My husband and I are heading out to Denver to spend Thanksgiving with my family. Thinking about the holiday and what I’m really grateful for is the love of my husband, my family, and my friends. I wrote this article a couple of years ago but, with some changes, it continues to express my feelings perfectly.
I have lots to be thankful for and consider myself a very lucky lady. Like everyone, I’ve had my ups and downs, sickness and health, failures and successes. I believe there is a reason for suffering that isn’t always apparent to us.
I live on an island in the Pacific Northwest. Right now, most of the trees have lot their leaves but there are plenty of evergreens that continue to tower around us. When the air is fresh and cool, I think a blind person need only take in a deep breath to “see” the color green.
Precious to me is the blessing of having been born in America – a country whose Founding Fathers recognized that we are endowed by our Creator with certain unalienable rights and incorporated those rights into our Constitution – the right to life, liberty and the pursuit of happiness.
But, I would not have been so fortunate had my father not emigrated from Buchen, Germany. My father was the youngest of several siblings in a family of farmers. Because it was difficult for my grandparents to feed their entire family, it was decided it would be best for my father to go to America. So, in 1924, according to the family history, my grandfather sold a pig for $50 and sent my father off to America. He left Hamburg on the Deutschland, and arrived at Ellis Island on September 7, 1924. Had he not left Germany, he’d never have met my mother inBrooklyn, NY, and I would never have been born.
It would not be for many years after his death in 1972 that I would truly recognize the invaluable gift he gave me. One of the few regrets I have is my failure to let him know just that.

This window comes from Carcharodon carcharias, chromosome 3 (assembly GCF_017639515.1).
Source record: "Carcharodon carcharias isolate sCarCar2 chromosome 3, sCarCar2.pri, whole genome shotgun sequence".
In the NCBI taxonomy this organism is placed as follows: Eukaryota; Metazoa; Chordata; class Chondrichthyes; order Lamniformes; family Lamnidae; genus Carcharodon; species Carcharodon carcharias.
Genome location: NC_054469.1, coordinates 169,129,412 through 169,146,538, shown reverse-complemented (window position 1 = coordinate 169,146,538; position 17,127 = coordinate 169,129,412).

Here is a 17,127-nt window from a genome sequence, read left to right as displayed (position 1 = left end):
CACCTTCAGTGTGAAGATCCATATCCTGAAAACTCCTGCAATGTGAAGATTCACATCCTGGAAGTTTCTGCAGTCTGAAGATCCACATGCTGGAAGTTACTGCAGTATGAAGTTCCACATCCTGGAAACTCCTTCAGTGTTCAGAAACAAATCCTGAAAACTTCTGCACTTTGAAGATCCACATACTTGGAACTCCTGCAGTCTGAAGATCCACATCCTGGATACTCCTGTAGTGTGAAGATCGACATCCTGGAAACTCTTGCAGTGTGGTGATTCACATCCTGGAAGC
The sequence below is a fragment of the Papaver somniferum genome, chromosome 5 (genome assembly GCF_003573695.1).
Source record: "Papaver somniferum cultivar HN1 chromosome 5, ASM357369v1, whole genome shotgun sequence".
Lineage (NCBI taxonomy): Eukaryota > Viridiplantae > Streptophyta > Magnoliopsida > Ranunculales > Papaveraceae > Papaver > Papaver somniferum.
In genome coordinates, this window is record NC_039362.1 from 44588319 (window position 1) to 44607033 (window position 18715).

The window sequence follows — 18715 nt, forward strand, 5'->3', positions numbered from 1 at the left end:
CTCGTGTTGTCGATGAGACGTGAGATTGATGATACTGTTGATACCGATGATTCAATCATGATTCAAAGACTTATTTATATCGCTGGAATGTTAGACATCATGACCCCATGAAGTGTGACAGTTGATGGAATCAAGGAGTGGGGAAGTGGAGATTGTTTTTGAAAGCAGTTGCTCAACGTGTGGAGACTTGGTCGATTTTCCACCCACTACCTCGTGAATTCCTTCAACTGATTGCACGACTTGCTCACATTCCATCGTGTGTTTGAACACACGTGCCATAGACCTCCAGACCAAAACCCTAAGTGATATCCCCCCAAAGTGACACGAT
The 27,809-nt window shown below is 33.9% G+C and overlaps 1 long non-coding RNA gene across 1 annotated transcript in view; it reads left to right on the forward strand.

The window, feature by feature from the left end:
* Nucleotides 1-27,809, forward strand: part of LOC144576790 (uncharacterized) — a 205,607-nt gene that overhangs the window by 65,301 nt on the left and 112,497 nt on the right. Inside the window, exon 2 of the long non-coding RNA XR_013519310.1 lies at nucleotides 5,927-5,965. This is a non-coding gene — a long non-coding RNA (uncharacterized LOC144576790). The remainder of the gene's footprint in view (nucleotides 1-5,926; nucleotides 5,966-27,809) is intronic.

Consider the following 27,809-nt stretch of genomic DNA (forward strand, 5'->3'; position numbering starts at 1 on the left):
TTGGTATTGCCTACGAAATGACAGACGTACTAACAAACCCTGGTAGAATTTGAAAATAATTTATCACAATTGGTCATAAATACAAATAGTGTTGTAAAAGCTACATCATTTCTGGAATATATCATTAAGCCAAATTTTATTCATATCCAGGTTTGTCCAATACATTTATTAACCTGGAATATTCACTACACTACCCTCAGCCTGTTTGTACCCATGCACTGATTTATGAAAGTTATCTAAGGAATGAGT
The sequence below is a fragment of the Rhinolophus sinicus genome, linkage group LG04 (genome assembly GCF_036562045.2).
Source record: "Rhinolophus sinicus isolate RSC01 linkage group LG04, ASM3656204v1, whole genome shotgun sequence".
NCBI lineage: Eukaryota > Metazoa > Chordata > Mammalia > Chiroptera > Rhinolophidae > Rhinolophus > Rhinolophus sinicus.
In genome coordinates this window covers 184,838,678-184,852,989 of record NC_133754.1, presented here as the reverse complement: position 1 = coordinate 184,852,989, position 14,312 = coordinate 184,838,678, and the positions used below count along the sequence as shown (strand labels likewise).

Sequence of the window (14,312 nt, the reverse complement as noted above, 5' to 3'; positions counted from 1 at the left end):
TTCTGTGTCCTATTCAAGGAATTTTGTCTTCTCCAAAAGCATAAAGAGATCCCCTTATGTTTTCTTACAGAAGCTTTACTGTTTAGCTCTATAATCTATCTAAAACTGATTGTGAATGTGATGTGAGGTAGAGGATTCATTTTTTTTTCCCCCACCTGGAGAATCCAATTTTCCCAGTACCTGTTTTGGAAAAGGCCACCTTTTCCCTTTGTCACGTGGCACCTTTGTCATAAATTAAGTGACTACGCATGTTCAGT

I’ve traveled on five continents, and, while it’s always fascinating to visit other countries, there isn’t another place on earth I would rather live than in the United States.
When I hear people complain about how bad things are in America, I often think of my experiences in Dakar,Senegal. I can still see the enclosed market which housed rows and rows of fish, with no refrigeration other than ice, which produced an almost unbearable stench as I carefully walked on the slimy floors, nearly tripping over the dozens of cats roaming through the aisles. It was very different from the comfort and convenience of shopping at my local Safeway or Walmart.
No where in Dakar had I seen rows and rows of air fresheners or the myriad of deodorants, toothpastes, candies, bottles waters, or the variety of cereals we take for granted here at home. I saw one store on a main shopping avenue with an enormous table which had probably a hundred shoes to be picked through to find a matching pair in the correct size. It was a far cry from stores like Foot Locker which has dozens of athletic shoes neatly displayed in every size and color imaginable.